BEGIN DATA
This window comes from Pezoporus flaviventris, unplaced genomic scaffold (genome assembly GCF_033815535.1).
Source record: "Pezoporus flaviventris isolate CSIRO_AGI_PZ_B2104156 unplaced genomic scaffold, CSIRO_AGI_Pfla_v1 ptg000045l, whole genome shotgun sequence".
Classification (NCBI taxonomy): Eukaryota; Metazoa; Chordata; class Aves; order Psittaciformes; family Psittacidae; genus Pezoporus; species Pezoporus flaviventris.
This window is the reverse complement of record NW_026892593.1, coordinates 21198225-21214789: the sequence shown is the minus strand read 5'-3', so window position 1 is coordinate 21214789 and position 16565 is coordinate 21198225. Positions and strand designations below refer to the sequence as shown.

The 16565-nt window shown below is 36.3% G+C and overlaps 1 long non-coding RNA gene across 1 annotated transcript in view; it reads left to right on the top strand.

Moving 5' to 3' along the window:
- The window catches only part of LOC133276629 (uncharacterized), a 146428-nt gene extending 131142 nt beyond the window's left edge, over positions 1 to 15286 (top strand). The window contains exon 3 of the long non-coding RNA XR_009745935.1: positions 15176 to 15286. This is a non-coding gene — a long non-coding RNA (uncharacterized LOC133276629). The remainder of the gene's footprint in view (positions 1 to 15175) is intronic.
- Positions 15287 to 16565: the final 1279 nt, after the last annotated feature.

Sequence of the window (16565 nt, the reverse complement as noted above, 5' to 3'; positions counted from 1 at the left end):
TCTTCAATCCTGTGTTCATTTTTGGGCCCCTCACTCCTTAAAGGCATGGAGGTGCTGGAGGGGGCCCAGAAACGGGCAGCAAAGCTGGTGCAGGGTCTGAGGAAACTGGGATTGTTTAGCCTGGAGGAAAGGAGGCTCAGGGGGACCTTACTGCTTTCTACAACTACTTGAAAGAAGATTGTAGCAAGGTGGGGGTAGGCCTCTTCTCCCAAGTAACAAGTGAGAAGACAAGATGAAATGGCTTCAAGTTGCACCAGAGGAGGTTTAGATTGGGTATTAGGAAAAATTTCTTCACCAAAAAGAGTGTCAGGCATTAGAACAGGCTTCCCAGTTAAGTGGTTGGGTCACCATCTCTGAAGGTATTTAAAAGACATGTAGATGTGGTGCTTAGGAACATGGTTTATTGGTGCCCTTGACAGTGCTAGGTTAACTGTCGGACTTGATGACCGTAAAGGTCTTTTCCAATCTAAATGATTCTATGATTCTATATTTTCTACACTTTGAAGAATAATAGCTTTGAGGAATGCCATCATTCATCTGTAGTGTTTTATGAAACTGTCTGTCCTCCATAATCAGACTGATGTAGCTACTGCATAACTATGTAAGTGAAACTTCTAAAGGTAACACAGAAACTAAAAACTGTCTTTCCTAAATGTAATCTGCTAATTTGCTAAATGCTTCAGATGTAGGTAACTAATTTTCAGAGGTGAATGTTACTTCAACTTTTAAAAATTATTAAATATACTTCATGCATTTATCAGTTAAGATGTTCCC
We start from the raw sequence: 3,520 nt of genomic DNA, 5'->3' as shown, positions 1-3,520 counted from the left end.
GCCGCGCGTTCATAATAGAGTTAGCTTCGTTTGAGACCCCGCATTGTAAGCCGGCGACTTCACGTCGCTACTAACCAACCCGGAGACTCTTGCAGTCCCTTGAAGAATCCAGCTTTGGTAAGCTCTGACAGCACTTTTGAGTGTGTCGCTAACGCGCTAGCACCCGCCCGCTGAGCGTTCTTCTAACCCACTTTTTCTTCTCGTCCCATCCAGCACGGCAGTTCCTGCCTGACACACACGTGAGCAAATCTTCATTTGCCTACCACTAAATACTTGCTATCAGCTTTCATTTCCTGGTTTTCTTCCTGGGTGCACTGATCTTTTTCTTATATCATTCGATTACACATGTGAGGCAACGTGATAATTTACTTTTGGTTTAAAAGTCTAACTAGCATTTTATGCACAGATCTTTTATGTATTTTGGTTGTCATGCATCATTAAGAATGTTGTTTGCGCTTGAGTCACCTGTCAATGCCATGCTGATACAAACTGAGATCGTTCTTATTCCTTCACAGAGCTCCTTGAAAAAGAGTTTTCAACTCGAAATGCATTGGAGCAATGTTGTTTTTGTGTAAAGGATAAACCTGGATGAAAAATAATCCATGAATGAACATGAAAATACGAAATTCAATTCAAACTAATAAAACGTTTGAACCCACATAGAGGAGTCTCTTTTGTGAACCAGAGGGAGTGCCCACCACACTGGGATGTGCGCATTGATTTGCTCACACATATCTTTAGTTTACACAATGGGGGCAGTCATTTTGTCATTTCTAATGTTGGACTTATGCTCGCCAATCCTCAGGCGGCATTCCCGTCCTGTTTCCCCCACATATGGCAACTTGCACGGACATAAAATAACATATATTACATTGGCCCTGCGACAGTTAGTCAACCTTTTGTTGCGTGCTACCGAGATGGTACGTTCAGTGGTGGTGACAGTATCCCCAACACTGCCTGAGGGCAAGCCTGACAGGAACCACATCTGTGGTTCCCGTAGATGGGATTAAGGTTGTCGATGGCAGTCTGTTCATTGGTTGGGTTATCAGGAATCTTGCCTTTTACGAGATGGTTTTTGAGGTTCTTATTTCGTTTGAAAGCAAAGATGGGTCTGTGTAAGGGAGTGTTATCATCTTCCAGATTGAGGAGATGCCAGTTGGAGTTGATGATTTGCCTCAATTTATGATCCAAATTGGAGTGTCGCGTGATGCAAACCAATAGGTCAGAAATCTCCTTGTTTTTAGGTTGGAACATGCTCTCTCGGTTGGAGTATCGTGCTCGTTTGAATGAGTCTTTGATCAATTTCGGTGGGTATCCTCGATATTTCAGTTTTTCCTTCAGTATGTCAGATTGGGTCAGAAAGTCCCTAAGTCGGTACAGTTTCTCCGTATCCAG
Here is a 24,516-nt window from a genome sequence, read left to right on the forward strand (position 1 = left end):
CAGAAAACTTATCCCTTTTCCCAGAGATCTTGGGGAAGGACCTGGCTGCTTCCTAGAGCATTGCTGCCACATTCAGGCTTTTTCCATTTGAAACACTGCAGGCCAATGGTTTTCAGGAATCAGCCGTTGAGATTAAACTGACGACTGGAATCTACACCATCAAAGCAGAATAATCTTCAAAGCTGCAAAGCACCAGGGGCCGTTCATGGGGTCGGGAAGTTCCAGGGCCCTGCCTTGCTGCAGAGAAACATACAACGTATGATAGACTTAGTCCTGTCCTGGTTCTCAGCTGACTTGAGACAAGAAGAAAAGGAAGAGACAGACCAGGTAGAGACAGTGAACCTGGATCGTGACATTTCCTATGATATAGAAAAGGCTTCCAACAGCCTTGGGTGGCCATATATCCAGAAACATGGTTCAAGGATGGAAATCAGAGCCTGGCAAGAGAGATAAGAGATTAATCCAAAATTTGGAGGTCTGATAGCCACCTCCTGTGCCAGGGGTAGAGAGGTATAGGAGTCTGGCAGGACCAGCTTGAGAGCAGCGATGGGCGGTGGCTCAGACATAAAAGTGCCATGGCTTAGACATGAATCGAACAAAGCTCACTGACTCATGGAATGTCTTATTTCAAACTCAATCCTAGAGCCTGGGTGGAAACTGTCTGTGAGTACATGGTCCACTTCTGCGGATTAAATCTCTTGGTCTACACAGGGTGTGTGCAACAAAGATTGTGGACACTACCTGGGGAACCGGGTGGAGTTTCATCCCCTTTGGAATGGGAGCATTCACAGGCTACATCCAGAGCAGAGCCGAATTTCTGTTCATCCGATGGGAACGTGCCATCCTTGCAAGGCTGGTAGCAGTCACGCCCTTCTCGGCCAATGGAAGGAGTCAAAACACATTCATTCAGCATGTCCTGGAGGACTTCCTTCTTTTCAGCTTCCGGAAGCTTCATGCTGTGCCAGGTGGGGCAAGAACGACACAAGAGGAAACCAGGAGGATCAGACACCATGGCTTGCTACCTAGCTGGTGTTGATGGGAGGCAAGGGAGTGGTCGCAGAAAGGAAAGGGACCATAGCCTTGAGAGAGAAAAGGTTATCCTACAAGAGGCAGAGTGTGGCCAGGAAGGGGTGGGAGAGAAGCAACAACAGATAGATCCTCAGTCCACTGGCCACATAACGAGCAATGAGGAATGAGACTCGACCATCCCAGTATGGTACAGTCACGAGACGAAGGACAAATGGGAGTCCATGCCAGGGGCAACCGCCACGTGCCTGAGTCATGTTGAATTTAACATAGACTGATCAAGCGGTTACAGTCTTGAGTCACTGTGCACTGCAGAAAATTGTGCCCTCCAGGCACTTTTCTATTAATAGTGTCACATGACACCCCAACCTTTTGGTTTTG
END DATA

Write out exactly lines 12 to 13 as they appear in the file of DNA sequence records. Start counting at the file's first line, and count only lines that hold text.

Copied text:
GCCGCGCGTTCATAATAGAGTTAGCTTCGTTTGAGACCCCGCATTGTAAGCCGGCGACTTCACGTCGCTACTAACCAACCCGGAGACTCTTGCAGTCCCTTGAAGAATCCAGCTTTGGTAAGCTCTGACAGCACTTTTGAGTGTGTCGCTAACGCGCTAGCACCCGCCCGCTGAGCGTTCTTCTAACCCACTTTTTCTTCTCGTCCCATCCAGCACGGCAGTTCCTGCCTGACACACACGTGAGCAAATCTTCATTTGCCTACCACTAAATACTTGCTATCAGCTTTCATTTCCTGGTTTTCTTCCTGGGTGCACTGATCTTTTTCTTATATCATTCGATTACACATGTGAGGCAACGTGATAATTTACTTTTGGTTTAAAAGTCTAACTAGCATTTTATGCACAGATCTTTTATGTATTTTGGTTGTCATGCATCATTAAGAATGTTGTTTGCGCTTGAGTCACCTGTCAATGCCATGCTGATACAAACTGAGATCGTTCTTATTCCTTCACAGAGCTCCTTGAAAAAGAGTTTTCAACTCGAAATGCATTGGAGCAATGTTGTTTTTGTGTAAAGGATAAACCTGGATGAAAAATAATCCATGAATGAACATGAAAATACGAAATTCAATTCAAACTAATAAAACGTTTGAACCCACATAGAGGAGTCTCTTTTGTGAACCAGAGGGAGTGCCCACCACACTGGGATGTGCGCATTGATTTGCTCACACATATCTTTAGTTTACACAATGGGGGCAGTCATTTTGTCATTTCTAATGTTGGACTTATGCTCGCCAATCCTCAGGCGGCATTCCCGTCCTGTTTCCCCCACATATGGCAACTTGCACGGACATAAAATAACATATATTACATTGGCCCTGCGACAGTTAGTCAACCTTTTGTTGCGTGCTACCGAGATGGTACGTTCAGTGGTGGTGACAGTATCCCCAACACTGCCTGAGGGCAAGCCTGACAGGAACCACATCTGTGGTTCCCGTAGATGGGATTAAGGTTGTCGATGGCAGTCTGTTCATTGGTTGGGTTATCAGGAATCTTGCCTTTTACGAGATGGTTTTTGAGGTTCTTATTTCGTTTGAAAGCAAAGATGGGTCTGTGTAAGGGAGTGTTATCATCTTCCAGATTGAGGAGATGCCAGTTGGAGTTGATGATTTGCCTCAATTTATGATCCAAATTGGAGTGTCGCGTGATGCAAACCAATAGGTCAGAAATCTCCTTGTTTTTAGGTTGGAACATGCTCTCTCGGTTGGAGTATCGTGCTCGTTTGAATGAGTCTTTGATCAATTTCGGTGGGTATCCTCGATATTTCAGTTTTTCCTTCAGTATGTCAGATTGGGTCAGAAAGTCCCTAAGTCGGTACAGTTTCTCCGTATCCAG
Here is a 24,516-nt window from a genome sequence, read left to right on the forward strand (position 1 = left end):